Barre-Lieou Syndrome

Barre-Lieou Syndrome is an often confusing, misdiagnosed and misunderstood cause of a vast array of neurologic based symptoms.  Barre-Lieou Syndrome  is named for the collective, yet independent work of Jean Alexandre Barre, M.D. who published his research in 1925 and Yong-Choen Lieou, MD who published his findings in 1928.

Each doctor wrote of patients displaying unexplainable symptoms  of headache, pain and swelling on one side of the face, tinnitus, vertigo and dizziness, nausea, vomiting and other digestive distress, vision problems, radiculopathy type symptoms of neck, shoulder pain and numbness extending into the hands and fingers.

Theories developed out of Barre-Lieou’s work that these problems were being caused by injury to the neck, specifically the back (posterior) of the neck that was causing vertebrae compression on the network of nerves that traveled through the area.

Cervicogenic headache

The symptoms that Barre described included those that are now diagnosed as Cervicogenic headache. A 2020 paper called for doctors to recognize Barre’s work and influence in the treatment of these headaches. (1)

In the National Institute of health library publication STATPearls, (2) cervicogenic headache is described in this way: “A cervicogenic headache presents as unilateral (one sided) pain that starts in the neck. It is a common chronic and recurrent headache that usually starts after neck movement. It usually accompanies a reduced range of motion (ROM) of the neck. It could be confused with a migraine, tension headache, or other primary headache syndromes. . . .Common cause include arthritis of the C2-3 facet joint, whiplash injury, and traumatic injury.

Suggested treatments include:

  • Physical therapy.
  • Manipulative therapy and therapeutic exercise.
  • Atlantoaxial joint intra-articular injection.
  • Radiofrequency ablation

There is a musculoskeletal (structural) causes of headache: neck ligament damage and neck muscle weakness caused by tendon weakness and damage. A recent study (3) researchers examined the relationship and cause of  migraine, co-existing tension-type headache, and neck pain in headache patients. One hundred forty-eight people participated in this study and reported reduced ability to perform physical activity owing to migraine (high degree), tension-type headache (moderate degree) and neck pain (low degree). One interesting fact of the study above is that only 1 in 9 of these patients suffered from migraine alone. This is something we see empirically in our office. Migraine is usually not an isolated problem but the symptom of many problems. Of these many problems are problems of tightness and muscle spasms. This can be a sign of muscle weakness and tendon damage being a culprit of the cause. Muscle spasm and imbalance was also seen as a structural cause of cervicogenic headache in an August 2019 paper. (4) A 2017 study in The Clinical journal of pain (5) demonstrates that migraine headache could be reproduced by finding and palpitating (gently pressing) these active trigger points. These trigger points (pain producers) were found in the splenius capitis, the upper trapezius), and the sternocleidomastoid muscles. Those same muscles examined in the above research.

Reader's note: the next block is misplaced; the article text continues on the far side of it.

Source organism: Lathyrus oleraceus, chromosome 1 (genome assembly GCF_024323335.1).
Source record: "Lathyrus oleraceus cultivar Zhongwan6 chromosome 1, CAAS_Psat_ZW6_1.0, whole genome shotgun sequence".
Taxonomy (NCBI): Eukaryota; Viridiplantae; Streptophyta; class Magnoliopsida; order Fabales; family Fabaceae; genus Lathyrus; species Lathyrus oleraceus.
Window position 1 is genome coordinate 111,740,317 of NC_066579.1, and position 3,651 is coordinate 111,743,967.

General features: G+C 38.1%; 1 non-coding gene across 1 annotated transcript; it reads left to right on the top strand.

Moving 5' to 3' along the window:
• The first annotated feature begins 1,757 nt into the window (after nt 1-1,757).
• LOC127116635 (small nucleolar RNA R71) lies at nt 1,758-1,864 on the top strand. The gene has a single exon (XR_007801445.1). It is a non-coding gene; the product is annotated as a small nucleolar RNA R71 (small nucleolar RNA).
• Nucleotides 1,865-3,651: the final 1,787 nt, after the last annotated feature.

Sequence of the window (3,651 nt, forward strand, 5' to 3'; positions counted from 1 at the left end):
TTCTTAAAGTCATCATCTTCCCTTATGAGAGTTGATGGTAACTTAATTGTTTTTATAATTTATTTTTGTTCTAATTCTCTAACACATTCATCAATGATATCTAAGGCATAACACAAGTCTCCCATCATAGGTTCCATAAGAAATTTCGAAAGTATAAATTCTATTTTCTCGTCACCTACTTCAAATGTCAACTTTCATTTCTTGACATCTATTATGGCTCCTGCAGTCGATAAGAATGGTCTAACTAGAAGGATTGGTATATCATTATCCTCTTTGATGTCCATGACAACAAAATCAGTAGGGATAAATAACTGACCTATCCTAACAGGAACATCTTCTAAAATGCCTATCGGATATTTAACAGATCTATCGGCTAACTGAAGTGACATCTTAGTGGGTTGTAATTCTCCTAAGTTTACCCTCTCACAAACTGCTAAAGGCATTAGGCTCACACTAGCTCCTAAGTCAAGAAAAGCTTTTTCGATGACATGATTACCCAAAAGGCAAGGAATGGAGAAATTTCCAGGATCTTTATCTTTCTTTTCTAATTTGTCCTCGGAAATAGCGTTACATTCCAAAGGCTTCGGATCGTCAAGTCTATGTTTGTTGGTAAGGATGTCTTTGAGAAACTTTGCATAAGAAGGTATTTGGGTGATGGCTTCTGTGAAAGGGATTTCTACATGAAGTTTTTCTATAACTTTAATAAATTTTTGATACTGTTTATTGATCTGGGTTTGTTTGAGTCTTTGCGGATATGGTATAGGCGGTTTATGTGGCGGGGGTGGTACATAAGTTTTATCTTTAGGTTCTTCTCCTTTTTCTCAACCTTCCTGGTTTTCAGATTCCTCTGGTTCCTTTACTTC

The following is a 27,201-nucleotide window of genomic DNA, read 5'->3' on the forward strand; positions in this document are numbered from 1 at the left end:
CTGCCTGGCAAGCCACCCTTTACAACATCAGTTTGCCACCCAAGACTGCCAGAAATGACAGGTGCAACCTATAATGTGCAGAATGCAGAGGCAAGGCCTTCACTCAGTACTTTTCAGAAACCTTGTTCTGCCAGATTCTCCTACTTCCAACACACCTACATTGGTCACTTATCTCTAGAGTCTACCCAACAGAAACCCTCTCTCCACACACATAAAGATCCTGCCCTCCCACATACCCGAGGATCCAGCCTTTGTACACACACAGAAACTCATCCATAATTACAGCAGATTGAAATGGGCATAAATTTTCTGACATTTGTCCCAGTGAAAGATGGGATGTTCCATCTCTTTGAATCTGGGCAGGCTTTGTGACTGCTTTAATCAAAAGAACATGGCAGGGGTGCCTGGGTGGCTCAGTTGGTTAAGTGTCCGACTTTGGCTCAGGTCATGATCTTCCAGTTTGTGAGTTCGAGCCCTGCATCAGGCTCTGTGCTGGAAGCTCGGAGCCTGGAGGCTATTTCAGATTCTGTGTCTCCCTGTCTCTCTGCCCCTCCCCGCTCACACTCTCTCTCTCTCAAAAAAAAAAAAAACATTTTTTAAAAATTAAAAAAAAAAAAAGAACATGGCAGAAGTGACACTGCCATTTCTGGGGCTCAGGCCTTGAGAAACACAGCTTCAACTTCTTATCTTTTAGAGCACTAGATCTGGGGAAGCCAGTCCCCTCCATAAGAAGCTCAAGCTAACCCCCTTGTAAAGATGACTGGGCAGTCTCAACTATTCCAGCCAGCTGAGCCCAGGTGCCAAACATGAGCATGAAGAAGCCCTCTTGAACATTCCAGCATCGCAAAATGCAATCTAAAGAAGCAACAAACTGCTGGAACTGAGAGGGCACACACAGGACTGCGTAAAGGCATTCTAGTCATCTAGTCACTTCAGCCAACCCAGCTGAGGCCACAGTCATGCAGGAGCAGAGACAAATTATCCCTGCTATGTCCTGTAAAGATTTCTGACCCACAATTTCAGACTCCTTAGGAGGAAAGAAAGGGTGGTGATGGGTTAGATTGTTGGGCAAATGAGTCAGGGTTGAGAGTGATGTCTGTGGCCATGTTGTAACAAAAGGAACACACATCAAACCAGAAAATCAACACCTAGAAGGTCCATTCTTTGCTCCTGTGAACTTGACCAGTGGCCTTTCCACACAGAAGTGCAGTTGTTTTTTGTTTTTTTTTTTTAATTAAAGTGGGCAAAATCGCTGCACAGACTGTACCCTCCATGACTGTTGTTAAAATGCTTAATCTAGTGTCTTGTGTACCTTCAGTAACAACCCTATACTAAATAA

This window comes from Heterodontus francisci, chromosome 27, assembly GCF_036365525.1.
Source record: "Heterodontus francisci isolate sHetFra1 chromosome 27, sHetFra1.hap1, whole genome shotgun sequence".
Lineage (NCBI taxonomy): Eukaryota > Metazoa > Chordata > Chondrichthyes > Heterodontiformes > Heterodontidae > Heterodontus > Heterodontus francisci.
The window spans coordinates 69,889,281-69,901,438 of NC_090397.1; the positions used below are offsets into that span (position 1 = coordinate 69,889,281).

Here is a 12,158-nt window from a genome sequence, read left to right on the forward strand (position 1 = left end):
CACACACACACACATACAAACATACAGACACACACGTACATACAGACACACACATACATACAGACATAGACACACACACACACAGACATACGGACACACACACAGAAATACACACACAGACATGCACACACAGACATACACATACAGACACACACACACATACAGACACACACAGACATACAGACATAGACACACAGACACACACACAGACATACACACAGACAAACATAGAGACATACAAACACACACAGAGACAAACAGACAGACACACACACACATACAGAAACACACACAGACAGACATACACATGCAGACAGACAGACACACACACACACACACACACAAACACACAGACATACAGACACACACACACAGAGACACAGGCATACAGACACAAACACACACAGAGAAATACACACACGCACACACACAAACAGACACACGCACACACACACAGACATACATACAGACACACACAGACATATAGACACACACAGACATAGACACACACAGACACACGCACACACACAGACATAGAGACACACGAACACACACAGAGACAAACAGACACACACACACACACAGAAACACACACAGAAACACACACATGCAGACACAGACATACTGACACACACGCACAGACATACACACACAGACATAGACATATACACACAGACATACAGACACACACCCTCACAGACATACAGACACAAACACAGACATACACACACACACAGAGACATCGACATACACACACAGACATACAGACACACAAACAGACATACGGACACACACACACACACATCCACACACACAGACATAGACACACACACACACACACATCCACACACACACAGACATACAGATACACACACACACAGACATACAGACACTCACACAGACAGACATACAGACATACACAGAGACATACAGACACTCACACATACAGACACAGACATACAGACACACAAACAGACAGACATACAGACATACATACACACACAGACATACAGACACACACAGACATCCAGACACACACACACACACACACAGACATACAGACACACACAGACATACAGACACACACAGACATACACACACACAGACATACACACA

Cervicogenic dizziness

Cervicogenic dizziness is a difficult to manage and understand disorder. This is demonstrated in a a recent study (6) describing these challenges which writes: “the condition remains to be enigmatic for clinicians dealing with the dizzy patients.” A problem is the often confused source of the dizziness, and the desire to bundle all symptoms as one condition when the dizziness may be caused by Benign paroxysmal positional vertigo; Bow hunter’s syndrome; Cervical vertigo; Whiplash-associated disorder and Barre-Lieou syndrome.

“Physiotherapy is a common treatment used for cervicogenic dizziness. Treatment of the cervical spine using manual therapy techniques shows moderate evidence in favor of its use.” (7)


1 Gorelov V. JA Barré’s historic article” On posterior cervical sympathetic syndrome”: A translation from French. Cephalalgia: an international journal of headache. 2020 Oct;40(11):1261-5.
2 Al Khalili, Yasir, Nam Ly, and Patrick B. Murphy. “Cervicogenic headache.” (2018).
3 Krøll LS, Hammarlund CS, Westergaard ML, Nielsen T, Sloth LB, Jensen RH, Gard G. Level of physical activity, well-being, stress and self-rated health in persons with migraine and co-existing tension-type headache and neck pain. The journal of headache and pain. 2017 Dec;18(1):46.
4 Benatto MT, Florencio LL, Bragatto MM, Lodovichi SS, Dach F, Bevilaqua-Grossi D. Extensor/flexor ratio of neck muscle strength and electromyographic activity of individuals with migraine: a cross-sectional study. Eur Spine J. 2019 Aug 9.
5 Florencio LL, Ferracini GN, Chaves TC, Palacios-Ceña M, Ordás-Bandera C, Speciali JG, Falla D, Grossi DB, Fernández-de-las-Peñas C. Active trigger points in the cervical musculature determine the altered activation of superficial neck and extensor muscles in women with migraine. The Clinical journal of pain. 2017 Mar 1;33(3):238-45.
6 Devaraja K. Approach to cervicogenic dizziness: a comprehensive review of its aetiopathology and management. European Archives of Oto-Rhino-Laryngology. 2018 Oct;275:2421-33.
7 Carrasco-Uribarren A, Rodríguez-Sanz J, López-de-Celis C, Fanlo-Mazas P, Cabanillas-Barea S. An upper cervical spine treatment protocol for cervicogenic dizziness: a randomized controlled trial. Physiotherapy Theory and Practice. 2022 Nov 18;38(13):2640-9.

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